Who I am

I also have a traditionally formatted resume.

TLDR

I am a self-taught and product-driven developer with over 10 years experience. My early background of Civil Engineering exposed me to problem-solving in the context of the project which I use as a Software Engineer to find product-focused solutions that take the entire business process into account. I am most effective when working with a team of engaged share-holders where I have a seat at the table. I enjoy taking technical leadership to set a productive direction for a team and mentoring junior members of the team to empower them to contribute more and do so confidently.

OK, the long version…

While I always had an interest in computers it took me a while to realize this is what I wanted to do. I went to college for Civil Engineering with an eye towards designing roller coasters but more realistically to work designing structures of some sort. After graduating, I worked in Chicago for a company where I helped design bridges, retaining walls, overhead sign structures. I also helped write a script that would generate roadway cross sections using survey data, satellite images, and various CAD designs.

Following a relocation back to Texas, I worked at a very small company designing highway retaining walls. It was a small company which had recently grown beyond the 2 founders but hadn’t grown their processes to keep pace and simply getting the status of the in-progress projects was a weekly 4-hour meeting huddled around an unshared spreadsheet. It was miserable and I knew there had to be a better option.

I had dabbled with PHP before so I started there and over the course of a few nights built an online version of the spreadsheet. Clicking on a cell replaced the contents with an edit form and it was all persisted in a SQLite database. It wasn’t much of an improvement but it did allow everyone to see and edit things throughout the week. About the same time I met a friend-of-a-friend who was a software developer and, after telling him the problem I was trying to solve and what I had built already, he pointed me to Agile Web Development on Rails.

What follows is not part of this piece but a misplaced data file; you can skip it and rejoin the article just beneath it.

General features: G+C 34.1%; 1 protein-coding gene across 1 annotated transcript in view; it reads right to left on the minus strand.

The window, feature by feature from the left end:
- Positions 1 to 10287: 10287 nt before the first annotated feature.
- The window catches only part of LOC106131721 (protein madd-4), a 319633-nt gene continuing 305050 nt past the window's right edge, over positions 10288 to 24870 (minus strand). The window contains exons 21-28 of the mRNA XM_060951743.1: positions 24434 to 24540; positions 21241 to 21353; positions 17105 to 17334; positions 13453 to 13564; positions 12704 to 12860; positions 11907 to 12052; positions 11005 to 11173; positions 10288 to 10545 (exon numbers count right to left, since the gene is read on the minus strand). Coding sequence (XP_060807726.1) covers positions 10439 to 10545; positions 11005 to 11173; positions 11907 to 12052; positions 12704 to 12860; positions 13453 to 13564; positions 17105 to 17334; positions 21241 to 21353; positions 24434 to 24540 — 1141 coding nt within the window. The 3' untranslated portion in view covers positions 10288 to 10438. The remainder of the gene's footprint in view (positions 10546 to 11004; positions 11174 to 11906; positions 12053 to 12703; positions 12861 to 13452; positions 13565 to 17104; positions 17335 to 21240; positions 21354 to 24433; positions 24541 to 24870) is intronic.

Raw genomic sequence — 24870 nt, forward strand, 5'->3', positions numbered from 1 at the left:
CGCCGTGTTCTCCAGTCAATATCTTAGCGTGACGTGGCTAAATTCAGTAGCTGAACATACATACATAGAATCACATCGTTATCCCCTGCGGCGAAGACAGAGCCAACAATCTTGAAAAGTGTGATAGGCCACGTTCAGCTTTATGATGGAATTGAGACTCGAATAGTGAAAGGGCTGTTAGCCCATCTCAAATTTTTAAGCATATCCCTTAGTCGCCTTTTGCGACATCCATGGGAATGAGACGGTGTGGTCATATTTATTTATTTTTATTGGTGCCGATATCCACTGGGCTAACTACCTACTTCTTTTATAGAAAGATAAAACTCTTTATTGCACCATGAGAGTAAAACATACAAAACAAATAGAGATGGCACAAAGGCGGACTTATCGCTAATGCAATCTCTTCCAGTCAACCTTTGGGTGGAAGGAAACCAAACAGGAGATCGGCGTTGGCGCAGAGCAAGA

I completed the tutorial in a few evenings and soon was working on Rails apps every evening and all weekend. I’d experiment, learn, start a new app to try something, and even went to went to Lone Star Ruby Conference… I was very excited. I quickly realized that when I woke up I didn’t want to design retaining walls… I wanted to write software. I began looking for the first job of my new career.

After going to Rails Conf in Austin I met someone from Mavenlink. After some online interviews and phone calls they decided to take a chance on me. I sold almost everything I owned and moved to San Francisco. I learned so much in the time I was at Mavenlink but maybe most importantly was how to be a professional developer and work with a team to solve problems. After 2 years the opportunity to work with my mentor and remotely came up and I moved back to Texas and started at Equifax. Another learning experience here but the main thing was a corporate environment was not where I could do my best work.

At Rubyconf in San Antonio I met Stitch Fix and joined the warehouse engineering team. Something clicked for me at Stitch Fix because I absolutely loved my time there. My background of Civil Engineering combined with my new software development skills in a way that helped me understand both the software running the warehouse but also the physical side. I began to thing about our software in terms of systems and with an understanding of how the synchronous physical processes interacted with the asynchronous software allowed us to find solutions that improved beyond the system we were directly changing but the entire warehouse as a whole. At Framebridge I used these same skills to add value on their factory team.

Suffering burnout, I took some time off to think about what would be next (and remodel a bathroom). I met with a career coach who helped me understand what my skills and strengths were, not in terms of software but in the context of a career. I learned that I built a tremendous sense of ownership in the products I worked on and my best work came when I had a seat at the table for solving problems within that space. I always valued the contributions of all the stakeholders and needed to be in a place that recognized me as a stakeholder as well.

Armed with this realization I felt the best way to realize this was finding a very early startup. I was fortunate enough to meet several exciting founders before finding a great match at Chatkick. I was the only engineer on the team working on an acquired Rails app. I was able to go in and stabilize and grow the app while making it easier to maintain and more enjoyable to work with. As I understood the application, I used that domain knowledge to help extract portions into shared services and migrate to those services without interruption to our users. I was another great time of growth where I learned a lot about software and about myself as a software engineer.